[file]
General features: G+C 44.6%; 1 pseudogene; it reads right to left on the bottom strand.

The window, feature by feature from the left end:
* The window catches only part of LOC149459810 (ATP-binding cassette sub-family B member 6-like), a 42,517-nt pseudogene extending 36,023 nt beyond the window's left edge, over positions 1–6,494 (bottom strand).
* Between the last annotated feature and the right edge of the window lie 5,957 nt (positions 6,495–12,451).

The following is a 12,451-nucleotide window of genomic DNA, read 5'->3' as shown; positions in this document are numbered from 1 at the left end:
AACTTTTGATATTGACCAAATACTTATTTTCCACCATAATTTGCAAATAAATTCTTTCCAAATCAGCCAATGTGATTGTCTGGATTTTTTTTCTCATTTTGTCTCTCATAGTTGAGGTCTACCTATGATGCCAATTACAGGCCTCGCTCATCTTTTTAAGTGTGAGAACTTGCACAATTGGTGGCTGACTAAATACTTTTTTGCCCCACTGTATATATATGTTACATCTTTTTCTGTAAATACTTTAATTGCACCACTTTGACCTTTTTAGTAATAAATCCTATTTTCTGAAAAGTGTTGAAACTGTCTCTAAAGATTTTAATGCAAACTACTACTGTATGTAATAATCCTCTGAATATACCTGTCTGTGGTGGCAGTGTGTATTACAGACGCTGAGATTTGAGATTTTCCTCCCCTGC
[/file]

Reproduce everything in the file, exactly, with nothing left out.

General features: G+C 44.6%; 1 pseudogene; it reads right to left on the bottom strand.

The window, feature by feature from the left end:
* The window catches only part of LOC149459810 (ATP-binding cassette sub-family B member 6-like), a 42,517-nt pseudogene extending 36,023 nt beyond the window's left edge, over positions 1–6,494 (bottom strand).
* Between the last annotated feature and the right edge of the window lie 5,957 nt (positions 6,495–12,451).

The following is a 12,451-nucleotide window of genomic DNA, read 5'->3' as shown; positions in this document are numbered from 1 at the left end:
AACTTTTGATATTGACCAAATACTTATTTTCCACCATAATTTGCAAATAAATTCTTTCCAAATCAGCCAATGTGATTGTCTGGATTTTTTTTCTCATTTTGTCTCTCATAGTTGAGGTCTACCTATGATGCCAATTACAGGCCTCGCTCATCTTTTTAAGTGTGAGAACTTGCACAATTGGTGGCTGACTAAATACTTTTTTGCCCCACTGTATATATATGTTACATCTTTTTCTGTAAATACTTTAATTGCACCACTTTGACCTTTTTAGTAATAAATCCTATTTTCTGAAAAGTGTTGAAACTGTCTCTAAAGATTTTAATGCAAACTACTACTGTATGTAATAATCCTCTGAATATACCTGTCTGTGGTGGCAGTGTGTATTACAGACGCTGAGATTTGAGATTTTCCTCCCCTGC